It's often the case that this structure works well for a course that's less about conveying a set of ideas, or creating a specific artifact, and more about acquiring a new set of skills, lenses, or practices — in other words, a course that's about personal transformation of some kind. As with project-based courses, this type may be cumulative, but in a different sense, more about getting comfortable and establishing habits than making specific things.
These are important factors in designing a course structure, related to the high-level shapes above — variables that affect how a course feels, and how it works toward your learning goals. Some of these will be more vital to certain types of courses than to others; again, these may be combined and augmented by other things not yet on this list.
Who do you imagine taking this course? What kind of learners would this be perfect for; who might find it not a great fit? Are there plenty of folks in your current network who you think would find this course interesting, or might you need to seek out and connect with people elsewhere? (We'll write more about marketing in another post!)
It's also important to consider what prerequisites, if any, your course may have. If you're clear about any baseline knowledge or skills that participants will need to get the most out of the course, that will help participants self-select and have a better experience.
Thinking about all that you want to cover in a course, one of the main parameters to define is its length and cadence — how long does the course last, and how often and for how long does it meet?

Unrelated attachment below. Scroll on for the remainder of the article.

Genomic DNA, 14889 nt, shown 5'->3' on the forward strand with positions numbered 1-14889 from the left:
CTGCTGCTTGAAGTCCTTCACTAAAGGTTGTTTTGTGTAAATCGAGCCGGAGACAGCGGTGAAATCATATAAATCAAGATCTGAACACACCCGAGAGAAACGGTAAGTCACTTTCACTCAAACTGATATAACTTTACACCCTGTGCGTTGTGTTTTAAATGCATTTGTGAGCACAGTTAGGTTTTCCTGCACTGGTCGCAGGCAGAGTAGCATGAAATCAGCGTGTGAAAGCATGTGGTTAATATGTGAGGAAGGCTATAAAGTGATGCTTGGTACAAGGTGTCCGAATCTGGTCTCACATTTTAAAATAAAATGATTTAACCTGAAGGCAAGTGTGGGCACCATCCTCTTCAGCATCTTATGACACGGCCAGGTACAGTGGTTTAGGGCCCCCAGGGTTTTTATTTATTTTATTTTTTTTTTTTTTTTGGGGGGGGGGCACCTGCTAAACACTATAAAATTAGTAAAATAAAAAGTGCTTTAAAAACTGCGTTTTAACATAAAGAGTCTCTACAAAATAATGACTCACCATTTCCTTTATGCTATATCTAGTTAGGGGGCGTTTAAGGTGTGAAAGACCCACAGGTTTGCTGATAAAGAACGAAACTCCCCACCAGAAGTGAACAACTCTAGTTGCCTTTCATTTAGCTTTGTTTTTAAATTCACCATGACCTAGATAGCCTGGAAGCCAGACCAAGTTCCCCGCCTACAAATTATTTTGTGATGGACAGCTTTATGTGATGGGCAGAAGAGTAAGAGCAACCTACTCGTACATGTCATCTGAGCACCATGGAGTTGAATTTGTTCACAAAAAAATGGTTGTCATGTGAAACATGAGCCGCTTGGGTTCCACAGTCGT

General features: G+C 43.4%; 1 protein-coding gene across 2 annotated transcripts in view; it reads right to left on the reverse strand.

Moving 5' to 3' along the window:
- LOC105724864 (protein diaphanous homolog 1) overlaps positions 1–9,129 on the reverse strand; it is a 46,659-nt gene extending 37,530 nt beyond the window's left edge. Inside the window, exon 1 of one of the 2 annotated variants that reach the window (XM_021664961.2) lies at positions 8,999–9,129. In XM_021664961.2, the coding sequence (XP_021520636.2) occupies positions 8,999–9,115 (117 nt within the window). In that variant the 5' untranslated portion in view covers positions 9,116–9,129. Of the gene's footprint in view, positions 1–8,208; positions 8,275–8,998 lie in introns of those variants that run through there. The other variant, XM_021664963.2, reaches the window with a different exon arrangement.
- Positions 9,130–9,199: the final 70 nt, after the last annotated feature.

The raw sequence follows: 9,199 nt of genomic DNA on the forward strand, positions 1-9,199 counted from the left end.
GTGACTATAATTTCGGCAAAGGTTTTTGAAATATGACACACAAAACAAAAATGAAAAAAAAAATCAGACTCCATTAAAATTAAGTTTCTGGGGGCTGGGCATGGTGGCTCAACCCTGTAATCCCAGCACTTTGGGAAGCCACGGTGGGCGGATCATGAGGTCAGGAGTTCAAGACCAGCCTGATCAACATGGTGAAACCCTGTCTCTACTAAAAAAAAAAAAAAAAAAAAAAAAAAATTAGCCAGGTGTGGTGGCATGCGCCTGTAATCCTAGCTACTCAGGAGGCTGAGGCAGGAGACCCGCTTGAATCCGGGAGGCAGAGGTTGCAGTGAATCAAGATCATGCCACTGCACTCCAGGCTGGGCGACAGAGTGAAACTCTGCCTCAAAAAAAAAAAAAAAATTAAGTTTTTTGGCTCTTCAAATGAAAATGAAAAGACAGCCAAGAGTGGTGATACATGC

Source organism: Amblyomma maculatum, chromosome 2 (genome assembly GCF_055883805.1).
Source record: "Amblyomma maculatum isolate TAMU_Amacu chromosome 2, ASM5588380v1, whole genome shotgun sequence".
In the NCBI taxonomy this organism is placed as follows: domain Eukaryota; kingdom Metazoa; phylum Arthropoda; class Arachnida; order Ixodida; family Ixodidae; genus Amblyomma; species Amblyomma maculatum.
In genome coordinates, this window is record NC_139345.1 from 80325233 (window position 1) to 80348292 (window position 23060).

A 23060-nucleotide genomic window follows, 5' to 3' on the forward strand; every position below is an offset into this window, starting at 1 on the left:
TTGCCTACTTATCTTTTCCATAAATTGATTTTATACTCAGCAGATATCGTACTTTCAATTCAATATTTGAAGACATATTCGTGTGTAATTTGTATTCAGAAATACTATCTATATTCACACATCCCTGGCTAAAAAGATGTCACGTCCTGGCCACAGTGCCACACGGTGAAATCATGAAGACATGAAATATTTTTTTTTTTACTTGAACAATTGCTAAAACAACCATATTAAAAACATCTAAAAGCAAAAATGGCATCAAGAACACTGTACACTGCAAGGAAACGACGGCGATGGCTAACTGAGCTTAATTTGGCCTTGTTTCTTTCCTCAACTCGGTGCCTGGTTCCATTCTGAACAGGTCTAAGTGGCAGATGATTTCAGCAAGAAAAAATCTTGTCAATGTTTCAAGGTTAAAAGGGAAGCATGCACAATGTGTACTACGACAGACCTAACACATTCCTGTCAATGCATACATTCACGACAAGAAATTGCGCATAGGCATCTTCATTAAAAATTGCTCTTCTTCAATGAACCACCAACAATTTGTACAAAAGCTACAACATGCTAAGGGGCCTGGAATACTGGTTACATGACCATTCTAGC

Related to this, you'll want to think through the commitment level required of participants. Ideally you want to balance the workload such that it comes across as meaningful, but doesn't scare people off. It's usually a good idea to think about how your course might adapt to work for busy participants who don't have time for much beyond the core class meetings, as well as for those who want to dedicate a ton of time to it.
How might your course feel different with (say) 8 participants vs. 25? What's the ideal size range for a cohort, and how might you use e.g. breakout groups or 1:1 pairings to establish the sorts of dynamics that might be most beneficial for your course?
An important general point here is that some things scale pretty nicely, and some things don't scale well past a certain point at all. With every size comes tradeoffs. We've found that it's natural to prefer a more intimate group where you can get to know everyone on a more personal level, but larger cohorts often have more energy and overall activity, and stronger self-organizing dynamics.
You might consider mixing modes of group interactions to support a larger cohort size while still cultivating community and ways for people to get to know each other.
This cost of your course, along with your cohort size and the time it requires, combine to affect both who will enroll and how sustainable it will be for you as the facilitator.